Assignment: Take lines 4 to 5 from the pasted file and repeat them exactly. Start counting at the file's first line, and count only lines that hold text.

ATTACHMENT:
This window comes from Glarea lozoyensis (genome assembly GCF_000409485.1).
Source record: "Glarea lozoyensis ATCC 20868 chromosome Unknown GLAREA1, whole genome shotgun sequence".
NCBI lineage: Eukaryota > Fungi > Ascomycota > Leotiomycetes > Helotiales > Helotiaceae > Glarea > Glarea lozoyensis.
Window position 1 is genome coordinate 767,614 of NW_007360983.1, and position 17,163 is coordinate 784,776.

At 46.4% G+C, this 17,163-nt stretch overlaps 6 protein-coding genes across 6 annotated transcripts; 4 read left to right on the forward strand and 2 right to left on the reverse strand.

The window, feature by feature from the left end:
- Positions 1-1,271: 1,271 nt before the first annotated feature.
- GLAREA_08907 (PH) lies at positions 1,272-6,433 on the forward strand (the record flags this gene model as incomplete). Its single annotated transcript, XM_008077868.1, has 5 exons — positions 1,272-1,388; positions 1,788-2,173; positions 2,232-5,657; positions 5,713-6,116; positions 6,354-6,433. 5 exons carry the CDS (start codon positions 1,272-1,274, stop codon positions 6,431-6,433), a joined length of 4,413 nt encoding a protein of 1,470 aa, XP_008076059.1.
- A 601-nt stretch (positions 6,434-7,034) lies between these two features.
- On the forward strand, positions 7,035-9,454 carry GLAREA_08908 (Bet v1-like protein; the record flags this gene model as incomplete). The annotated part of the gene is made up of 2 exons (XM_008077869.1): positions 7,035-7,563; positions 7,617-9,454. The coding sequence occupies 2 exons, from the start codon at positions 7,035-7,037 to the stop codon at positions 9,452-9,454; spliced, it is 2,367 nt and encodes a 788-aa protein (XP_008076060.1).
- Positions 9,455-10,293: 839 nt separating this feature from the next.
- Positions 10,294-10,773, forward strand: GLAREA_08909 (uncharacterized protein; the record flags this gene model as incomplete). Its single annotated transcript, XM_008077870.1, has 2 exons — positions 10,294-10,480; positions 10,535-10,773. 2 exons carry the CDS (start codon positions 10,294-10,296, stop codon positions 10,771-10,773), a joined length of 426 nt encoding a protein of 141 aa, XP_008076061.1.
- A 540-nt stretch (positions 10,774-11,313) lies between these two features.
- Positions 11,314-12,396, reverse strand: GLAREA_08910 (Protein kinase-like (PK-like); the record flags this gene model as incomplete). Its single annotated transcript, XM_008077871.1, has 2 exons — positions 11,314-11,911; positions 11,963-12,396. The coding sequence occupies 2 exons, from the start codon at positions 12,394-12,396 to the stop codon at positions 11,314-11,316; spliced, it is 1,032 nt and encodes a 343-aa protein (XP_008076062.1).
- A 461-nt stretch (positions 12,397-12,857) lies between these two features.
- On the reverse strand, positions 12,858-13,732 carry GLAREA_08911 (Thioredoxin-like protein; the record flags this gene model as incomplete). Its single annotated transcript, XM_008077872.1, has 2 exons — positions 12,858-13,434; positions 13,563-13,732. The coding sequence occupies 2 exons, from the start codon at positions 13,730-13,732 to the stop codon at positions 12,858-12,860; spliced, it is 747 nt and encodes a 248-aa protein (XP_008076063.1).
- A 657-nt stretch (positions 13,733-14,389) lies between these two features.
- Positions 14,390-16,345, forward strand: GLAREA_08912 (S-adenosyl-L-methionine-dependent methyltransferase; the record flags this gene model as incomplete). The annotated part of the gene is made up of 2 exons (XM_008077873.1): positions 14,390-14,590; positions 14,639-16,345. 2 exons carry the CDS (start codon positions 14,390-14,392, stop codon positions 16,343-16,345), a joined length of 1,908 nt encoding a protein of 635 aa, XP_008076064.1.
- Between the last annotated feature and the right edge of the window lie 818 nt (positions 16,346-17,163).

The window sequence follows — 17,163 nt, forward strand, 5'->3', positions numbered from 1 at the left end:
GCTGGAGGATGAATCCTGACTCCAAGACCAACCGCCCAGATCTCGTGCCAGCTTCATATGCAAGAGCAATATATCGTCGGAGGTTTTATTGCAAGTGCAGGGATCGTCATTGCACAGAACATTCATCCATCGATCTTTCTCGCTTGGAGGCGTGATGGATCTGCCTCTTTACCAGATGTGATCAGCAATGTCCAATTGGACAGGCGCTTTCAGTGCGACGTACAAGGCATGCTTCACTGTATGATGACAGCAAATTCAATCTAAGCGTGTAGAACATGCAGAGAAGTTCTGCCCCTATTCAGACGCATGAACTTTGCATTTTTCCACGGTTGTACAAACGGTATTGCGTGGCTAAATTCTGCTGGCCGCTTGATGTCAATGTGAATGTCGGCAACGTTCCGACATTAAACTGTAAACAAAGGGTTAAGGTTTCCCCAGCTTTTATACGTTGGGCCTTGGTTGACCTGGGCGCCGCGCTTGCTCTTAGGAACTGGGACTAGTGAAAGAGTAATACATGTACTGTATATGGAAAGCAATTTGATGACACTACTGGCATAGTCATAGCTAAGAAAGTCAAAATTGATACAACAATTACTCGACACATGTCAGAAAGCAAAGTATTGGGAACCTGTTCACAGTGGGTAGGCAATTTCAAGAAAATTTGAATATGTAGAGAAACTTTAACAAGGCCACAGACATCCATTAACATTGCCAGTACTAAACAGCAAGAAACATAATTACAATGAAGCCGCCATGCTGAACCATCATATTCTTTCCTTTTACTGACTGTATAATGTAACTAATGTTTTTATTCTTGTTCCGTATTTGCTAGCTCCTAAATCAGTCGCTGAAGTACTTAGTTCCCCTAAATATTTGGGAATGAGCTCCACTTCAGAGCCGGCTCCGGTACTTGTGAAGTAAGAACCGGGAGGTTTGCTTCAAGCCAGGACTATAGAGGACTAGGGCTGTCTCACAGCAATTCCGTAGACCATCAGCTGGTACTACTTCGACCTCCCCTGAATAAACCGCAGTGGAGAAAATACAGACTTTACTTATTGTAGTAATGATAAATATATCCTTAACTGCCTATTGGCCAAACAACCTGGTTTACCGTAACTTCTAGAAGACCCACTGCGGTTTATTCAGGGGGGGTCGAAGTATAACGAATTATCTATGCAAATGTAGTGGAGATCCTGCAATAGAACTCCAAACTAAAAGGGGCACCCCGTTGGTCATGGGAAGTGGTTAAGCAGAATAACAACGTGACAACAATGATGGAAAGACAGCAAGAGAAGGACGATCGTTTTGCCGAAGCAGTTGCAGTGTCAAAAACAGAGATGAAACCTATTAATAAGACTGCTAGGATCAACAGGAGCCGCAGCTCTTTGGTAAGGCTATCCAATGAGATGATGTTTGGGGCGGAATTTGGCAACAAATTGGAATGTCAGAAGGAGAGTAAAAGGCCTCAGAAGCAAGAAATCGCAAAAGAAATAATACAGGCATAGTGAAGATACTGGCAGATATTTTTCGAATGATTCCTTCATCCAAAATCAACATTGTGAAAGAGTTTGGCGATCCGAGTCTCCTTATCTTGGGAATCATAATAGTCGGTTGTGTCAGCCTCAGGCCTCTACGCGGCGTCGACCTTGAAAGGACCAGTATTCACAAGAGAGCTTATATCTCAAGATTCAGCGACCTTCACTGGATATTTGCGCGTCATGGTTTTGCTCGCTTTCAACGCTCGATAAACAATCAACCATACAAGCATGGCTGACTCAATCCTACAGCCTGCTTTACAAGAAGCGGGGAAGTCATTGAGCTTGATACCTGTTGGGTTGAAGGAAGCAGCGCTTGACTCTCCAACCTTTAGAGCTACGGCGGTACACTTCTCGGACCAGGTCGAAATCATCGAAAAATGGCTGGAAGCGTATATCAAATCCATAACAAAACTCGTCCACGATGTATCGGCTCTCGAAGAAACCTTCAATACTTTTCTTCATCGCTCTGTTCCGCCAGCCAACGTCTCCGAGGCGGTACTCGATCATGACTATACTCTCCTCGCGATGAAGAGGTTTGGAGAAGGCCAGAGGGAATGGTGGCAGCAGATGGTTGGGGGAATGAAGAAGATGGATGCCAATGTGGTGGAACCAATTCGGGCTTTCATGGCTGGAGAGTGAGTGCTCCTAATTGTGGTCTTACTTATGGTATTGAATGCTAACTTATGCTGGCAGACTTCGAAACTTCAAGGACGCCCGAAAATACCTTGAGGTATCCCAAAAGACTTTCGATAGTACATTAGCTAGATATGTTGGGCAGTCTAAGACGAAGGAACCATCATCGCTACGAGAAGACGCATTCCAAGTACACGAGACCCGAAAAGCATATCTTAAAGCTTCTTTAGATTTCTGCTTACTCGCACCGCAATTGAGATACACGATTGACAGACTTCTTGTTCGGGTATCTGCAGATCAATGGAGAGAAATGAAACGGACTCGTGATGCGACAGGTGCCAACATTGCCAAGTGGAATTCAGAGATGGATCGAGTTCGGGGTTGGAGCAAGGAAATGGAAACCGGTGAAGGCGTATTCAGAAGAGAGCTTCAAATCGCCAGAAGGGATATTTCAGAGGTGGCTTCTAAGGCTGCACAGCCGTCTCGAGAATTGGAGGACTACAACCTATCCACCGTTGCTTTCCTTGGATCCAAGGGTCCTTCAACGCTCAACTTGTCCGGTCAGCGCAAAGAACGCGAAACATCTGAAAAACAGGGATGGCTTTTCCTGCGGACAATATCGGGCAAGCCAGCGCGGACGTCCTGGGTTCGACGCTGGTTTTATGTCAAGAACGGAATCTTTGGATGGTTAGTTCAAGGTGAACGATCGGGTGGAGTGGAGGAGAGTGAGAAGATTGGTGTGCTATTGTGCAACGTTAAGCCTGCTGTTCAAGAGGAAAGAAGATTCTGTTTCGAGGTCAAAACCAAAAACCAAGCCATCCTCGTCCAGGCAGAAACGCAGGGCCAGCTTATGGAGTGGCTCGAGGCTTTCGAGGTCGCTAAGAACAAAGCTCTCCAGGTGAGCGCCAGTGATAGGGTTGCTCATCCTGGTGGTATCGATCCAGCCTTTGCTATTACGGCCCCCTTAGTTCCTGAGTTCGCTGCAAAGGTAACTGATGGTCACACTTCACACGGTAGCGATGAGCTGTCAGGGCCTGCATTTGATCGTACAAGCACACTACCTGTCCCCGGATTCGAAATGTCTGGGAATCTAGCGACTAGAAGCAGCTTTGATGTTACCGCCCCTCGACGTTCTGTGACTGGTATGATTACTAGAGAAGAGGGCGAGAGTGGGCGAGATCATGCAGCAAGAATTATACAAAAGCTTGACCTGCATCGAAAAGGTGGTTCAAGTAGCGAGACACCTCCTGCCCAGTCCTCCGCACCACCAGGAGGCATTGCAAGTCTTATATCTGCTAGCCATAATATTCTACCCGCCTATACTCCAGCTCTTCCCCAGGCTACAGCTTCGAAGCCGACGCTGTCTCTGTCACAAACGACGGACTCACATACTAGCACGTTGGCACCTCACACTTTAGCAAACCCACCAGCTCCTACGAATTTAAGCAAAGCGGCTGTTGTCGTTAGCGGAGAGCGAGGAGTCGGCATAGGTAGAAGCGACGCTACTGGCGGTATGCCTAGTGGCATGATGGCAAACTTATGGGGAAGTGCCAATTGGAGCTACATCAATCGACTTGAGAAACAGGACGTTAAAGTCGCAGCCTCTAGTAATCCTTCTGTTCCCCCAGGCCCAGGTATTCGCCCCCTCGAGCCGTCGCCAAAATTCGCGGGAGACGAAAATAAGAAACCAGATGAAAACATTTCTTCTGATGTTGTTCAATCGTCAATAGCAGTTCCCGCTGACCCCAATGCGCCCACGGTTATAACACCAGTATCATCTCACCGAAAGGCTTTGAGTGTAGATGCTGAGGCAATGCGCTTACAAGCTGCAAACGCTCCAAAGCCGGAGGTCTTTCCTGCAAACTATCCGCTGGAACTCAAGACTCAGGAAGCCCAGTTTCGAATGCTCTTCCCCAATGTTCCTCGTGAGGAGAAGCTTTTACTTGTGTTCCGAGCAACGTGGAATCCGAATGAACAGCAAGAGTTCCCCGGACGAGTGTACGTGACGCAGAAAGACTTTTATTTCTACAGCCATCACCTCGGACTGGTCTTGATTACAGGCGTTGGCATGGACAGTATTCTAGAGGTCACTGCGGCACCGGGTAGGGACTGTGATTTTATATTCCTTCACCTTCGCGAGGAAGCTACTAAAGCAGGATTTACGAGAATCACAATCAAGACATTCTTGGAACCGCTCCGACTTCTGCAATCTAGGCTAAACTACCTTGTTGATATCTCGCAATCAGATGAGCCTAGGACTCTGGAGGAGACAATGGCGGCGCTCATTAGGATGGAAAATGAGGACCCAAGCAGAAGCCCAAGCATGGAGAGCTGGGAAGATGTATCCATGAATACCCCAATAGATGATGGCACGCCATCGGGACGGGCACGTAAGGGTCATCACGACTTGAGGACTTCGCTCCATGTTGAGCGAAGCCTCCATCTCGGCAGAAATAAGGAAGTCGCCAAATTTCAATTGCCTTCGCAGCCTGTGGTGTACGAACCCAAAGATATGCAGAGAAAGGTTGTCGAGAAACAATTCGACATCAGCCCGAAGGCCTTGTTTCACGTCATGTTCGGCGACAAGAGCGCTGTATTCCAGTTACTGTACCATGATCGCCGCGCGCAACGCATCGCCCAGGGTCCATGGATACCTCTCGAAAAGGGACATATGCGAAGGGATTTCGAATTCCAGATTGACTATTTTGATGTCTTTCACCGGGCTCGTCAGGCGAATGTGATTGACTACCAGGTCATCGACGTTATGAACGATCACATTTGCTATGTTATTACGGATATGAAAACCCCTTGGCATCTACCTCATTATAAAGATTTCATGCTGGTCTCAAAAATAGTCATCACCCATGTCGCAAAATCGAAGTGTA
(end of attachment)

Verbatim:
Window position 1 is genome coordinate 767,614 of NW_007360983.1, and position 17,163 is coordinate 784,776.

At 46.4% G+C, this 17,163-nt stretch overlaps 6 protein-coding genes across 6 annotated transcripts; 4 read left to right on the forward strand and 2 right to left on the reverse strand.